Dreams

Kelly Clarkson sings:

“If you wanna lead, be a leader. If you wanna dream, be a dreamer…. Remember that the footprints you’re leaving will tell us all who you really are… It’s too bad we can’t see what you’re worth…Character is shown by things we do…”….

So if you want to be a runner… you run.

Recently at a run, I engaged in several conversations with some runners. One was running her 1st ever 5k. She kept telling me she was not a runner because she is not fast. She kept saying she is not like everyone else.  My reply… You want to be a runner and you’re here today running, guess what you are a runner. Welcome to the family.

There is this hidden, quiet unspoken stigma or label that is put on runners, new runners, plus size runners that speed is what you need to be welcomed to the club/family.  You don’t know how hard it is for someone to share this dream, to show up to a registered run, to run.  When we feel we don’t look the part.

Our character and how we choose to show it to others is the foot prints we are leaving behind, even with someone you just meet. The way you present yourself, your views on running, is leaving a foot print, whether it be the stranger, a child (maybe your own), or a co-worker. In our character/make up we should be helping everyone, including that stranger you see waiting for a run to start. When we are supportive this is our character showing.

We as runners within this unique family need to encourage others, listen to their dreams, support the dreams of others. We need to change the label that running truly does not discriminate. Your size does not define your finish. You finish, you finished the same run as the rest of us.  I can’t get passed the label that is associated with running. When someone yesterday casually said it was good for me to make it out to “walk”.  I replied, no I am running. This body, this mind and this heart RUNS.

Foot prints we leave in the pavement for others to see: this is us showing our characters, we did not give up. Yes YOU can do this.  We should never squish, or toss aside someone’s aspirations in becoming a runner. We as runners, fast or slow, need to encourage others to join this family.  Someone has dreamed this, accepted they need to come out of their comfort zone to just try.

Anyone can be a runner, if someone told me I was not a runner because of my time etc, I’d happily point out that we cross the same finish line. My time is my journey, my story and part of my goals. Not yours.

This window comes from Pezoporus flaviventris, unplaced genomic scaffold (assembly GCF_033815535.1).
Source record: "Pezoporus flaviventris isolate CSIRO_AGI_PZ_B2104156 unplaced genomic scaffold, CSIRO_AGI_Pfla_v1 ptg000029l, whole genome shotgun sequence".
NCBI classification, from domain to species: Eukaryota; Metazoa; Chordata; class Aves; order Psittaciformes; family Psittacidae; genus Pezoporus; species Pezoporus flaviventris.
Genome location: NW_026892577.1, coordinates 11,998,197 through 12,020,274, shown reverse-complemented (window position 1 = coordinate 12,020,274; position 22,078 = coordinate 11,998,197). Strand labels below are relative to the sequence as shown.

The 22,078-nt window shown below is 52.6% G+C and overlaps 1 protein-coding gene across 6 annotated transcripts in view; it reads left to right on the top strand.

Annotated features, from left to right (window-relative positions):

I dreamed over 3 years ago to become a runner, to maybe just try this, give up being a cheerleader for one run, to see if I could do this. I never factored in that I am plus size, people are going to look, gawk and make comments. No I factored in, I have a dream. I want to be able to say I am a runner to people. I want to feel a part of a family, which is unique all on its own.  I made my dream a reality and have not looked back.

One of the women at yesterday’s run. I crossed before her; I waited around the finish line to see her cross and offered congratulations in doing an amazing job. Everyone needs cheerleaders, whether you are cow-belling it for a random stranger or for family. Those cheers, smiles and “almost there” keep us going. (Even though I feel like we never are “almost there”.

I was super proud of this woman, she got off the couch, she put on runners and she crossed the finish. Another dream became a reality. Another goal accomplished.

To some of us it’s a miracle we even started this journey. We faced down fears in ways I can’t even describe. It is a blessing to finish.

My dream…. One day is to bring in the back of the pack. Make the ones who are struggling to make it to the finish, feel supportive, have the encouragement and know that someone does care. Not to let someone face the fear of being last alone.

A year ago this weekend was the Nike Women’s Run here in Toronto. I can tell you my dream was just to finish, not be “swept”, just to finish and be proud I did 15k. When I crossed the finish line, Nike was tearing down parts of the finish line; there wasn’t a soul to be found at the finish, but my best friend, who cheered me on.  Unless you’ve been near the dead last you don’t understand the fear. This fear is mixed in with the dream of running and the what-ifs.

So who ever reads this, ignore the fears, ignore the “I can’t”. If you come in last it doesn’t matter. You accomplished your dream. You became a runner. You made your own dream a reality. Screw the rest of the people who you think are judging you. Who cares if you have a few extra pounds of beautiful. It’s your dream. Make it a reality.  Be proud of your dreams; be proud you become a runner. This is an accomplishment NO ONE can take from you.

To my running family who might read this… I challenge you at your next run once finished to go back to the finish line and cheer in random strangers for an extra 15mins, just see the smiles and tears on people who have accomplished this dream. This goal. Take yourself back to when you first started out running. See the experience through someone else’s eyes, feel that extra vibe that comes with the back of the pack.

The pack of the back is not a bad place to be at all. I’m proud that I made my dream a reality. I am a runner.

run chaese

 

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